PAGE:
Traffic Cameras Are A Municipal Moneymaking Scam (VICE. January 2014)

I almost made it through my 30s without a single speeding ticket. Then came New Orleans’s traffic cameras. My neighborhood, Bywater, suffered a post-Katrina wave of gentrification that brought with it the government’s all-seeing eye, though none of us asked for it. A camera was set up on Chartres Street, a riverfront lane with houses along only one side of it and, aside from a high school at one end, exactly two kids for a mile’s length. Chartres, one of the few smoothly paved streets in a city known for its potholes, begs you to exceed its 25 MPH limit, but living near the camera made us all very cautious—the only way for me to deal with this speed trap was to drive with the cruise control on at 25 MPH and my foot off the accelerator.

Despite my efforts, my wife and I racked up almost $1,000 in tickets and late fees in that first year before finally we learned to just avoid Chartres. In the meantime we were too poor to pay even a single $110 ticket, so late fees were tacked on. Finally, the city put a boot our car while my two-year-old daughter and I were busy watching the Barkus dog parade during Mardi Gras. I stood on the side of the road trying not to curse with my toddler in my arms, waiting for the cops to come drain our meager savings account and remove the boot.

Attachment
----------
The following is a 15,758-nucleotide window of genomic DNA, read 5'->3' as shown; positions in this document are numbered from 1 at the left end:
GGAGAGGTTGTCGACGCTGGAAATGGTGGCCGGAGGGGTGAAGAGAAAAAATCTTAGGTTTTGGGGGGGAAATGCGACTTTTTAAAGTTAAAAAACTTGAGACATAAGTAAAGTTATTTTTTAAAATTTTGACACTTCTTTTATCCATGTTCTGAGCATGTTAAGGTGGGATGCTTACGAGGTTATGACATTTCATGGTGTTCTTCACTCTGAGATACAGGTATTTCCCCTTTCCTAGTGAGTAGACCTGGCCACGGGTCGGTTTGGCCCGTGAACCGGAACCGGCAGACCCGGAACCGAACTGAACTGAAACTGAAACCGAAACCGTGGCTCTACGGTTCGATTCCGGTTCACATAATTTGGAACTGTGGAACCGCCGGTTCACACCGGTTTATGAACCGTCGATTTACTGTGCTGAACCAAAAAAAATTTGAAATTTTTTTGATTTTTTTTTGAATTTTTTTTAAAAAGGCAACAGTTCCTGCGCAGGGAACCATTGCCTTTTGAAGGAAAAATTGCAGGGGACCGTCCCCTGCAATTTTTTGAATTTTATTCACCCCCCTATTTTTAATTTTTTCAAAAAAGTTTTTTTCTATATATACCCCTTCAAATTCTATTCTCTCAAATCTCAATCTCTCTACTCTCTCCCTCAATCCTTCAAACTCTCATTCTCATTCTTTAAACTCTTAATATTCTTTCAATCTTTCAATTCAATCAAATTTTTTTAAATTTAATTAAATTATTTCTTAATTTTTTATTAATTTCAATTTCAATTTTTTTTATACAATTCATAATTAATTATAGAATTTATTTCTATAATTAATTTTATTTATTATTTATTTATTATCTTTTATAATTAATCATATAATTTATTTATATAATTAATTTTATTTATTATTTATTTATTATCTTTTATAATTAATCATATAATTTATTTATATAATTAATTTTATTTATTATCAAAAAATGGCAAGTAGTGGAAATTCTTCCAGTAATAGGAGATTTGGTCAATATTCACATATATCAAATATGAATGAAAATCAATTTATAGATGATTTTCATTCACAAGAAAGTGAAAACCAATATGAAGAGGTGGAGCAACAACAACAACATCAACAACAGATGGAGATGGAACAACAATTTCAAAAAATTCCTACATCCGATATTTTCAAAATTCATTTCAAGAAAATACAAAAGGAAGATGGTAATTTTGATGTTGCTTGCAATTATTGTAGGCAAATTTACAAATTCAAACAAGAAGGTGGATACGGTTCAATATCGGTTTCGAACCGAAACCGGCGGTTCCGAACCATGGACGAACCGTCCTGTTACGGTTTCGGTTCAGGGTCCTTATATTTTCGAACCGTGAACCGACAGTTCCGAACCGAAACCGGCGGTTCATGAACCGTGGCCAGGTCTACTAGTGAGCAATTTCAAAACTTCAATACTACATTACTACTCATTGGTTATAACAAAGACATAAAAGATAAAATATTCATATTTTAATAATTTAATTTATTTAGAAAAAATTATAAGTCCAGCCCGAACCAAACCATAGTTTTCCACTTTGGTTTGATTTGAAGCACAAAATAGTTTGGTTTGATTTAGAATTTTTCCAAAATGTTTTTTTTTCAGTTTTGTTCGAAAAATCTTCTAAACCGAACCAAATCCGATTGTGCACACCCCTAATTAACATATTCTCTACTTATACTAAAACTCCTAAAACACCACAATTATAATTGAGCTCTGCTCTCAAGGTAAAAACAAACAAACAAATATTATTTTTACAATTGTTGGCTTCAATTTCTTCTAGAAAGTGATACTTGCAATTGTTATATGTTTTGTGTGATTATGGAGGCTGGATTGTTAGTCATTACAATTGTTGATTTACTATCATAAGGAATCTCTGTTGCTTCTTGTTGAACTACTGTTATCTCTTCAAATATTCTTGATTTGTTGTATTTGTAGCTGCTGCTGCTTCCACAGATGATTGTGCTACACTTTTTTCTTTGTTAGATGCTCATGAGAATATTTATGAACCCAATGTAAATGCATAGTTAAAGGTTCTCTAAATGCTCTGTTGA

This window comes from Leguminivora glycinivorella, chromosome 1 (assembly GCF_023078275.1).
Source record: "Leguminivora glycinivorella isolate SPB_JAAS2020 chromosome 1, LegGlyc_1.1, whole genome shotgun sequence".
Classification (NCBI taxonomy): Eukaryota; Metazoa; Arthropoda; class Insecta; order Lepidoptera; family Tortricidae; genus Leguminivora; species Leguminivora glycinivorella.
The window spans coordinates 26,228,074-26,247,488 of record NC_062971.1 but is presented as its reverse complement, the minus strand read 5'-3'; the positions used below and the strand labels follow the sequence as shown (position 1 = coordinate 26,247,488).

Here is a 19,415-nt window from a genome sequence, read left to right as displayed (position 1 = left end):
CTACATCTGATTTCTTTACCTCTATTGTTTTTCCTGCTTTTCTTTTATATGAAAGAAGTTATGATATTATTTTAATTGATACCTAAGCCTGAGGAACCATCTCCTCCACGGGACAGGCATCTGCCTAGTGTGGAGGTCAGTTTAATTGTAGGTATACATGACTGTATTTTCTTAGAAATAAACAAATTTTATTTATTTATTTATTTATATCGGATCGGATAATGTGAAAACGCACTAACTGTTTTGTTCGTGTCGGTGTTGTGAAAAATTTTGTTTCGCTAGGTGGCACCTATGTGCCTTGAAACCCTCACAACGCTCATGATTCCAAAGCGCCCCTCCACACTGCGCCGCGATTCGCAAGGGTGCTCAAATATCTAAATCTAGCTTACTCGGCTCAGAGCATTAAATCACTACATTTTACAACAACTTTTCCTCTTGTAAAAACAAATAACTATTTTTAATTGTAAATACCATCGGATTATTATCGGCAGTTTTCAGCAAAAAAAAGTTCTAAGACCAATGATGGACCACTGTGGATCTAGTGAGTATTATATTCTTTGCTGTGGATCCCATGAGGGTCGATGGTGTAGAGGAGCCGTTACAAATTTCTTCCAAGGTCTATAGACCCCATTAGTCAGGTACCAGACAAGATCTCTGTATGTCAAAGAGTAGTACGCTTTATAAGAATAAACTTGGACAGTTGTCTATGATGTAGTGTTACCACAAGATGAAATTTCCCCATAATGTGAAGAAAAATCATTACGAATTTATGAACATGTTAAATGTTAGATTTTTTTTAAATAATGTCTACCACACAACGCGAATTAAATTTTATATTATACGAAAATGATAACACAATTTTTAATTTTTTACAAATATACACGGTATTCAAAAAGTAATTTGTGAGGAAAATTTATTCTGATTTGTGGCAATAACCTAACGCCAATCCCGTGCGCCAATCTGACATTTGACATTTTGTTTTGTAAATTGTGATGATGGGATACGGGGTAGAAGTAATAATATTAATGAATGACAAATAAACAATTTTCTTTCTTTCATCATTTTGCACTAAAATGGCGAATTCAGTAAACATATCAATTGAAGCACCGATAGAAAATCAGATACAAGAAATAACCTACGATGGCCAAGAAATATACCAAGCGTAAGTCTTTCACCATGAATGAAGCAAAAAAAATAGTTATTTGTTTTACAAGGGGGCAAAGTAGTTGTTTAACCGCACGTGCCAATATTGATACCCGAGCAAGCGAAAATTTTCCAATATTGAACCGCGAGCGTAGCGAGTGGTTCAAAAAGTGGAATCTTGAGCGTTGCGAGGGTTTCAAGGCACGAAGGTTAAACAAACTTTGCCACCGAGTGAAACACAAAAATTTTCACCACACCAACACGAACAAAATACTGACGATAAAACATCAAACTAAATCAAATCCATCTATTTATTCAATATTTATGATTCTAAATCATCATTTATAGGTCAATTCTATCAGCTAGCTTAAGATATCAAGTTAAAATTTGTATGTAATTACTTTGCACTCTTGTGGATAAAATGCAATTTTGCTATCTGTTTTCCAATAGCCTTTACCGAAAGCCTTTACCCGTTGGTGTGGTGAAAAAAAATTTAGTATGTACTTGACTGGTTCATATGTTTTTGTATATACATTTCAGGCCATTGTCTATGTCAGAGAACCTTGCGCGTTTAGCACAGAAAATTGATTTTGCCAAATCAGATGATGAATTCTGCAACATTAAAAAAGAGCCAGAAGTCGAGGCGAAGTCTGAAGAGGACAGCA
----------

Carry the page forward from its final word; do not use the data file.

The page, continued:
“They put [traffic cameras] where they think people aren’t gonna fight ‘em,” said Louisiana State Representative Jeff Arnold, who has made it his mission to bring down New Orleans’s camera scam. “They have them outside some of the most prestigious private schools like McGehee and Trinity, but you don’t have them in front of McMain [a public high school] on Claiborne. They place them less for safety and more for returns. The cameras are about the best return on the dollar.” CLICK HERE TO READ THE REST OF THE PIECE AT Vice Magazine…

Or watch this video containing advice on how to avoid getting caught by traffic cameras… 

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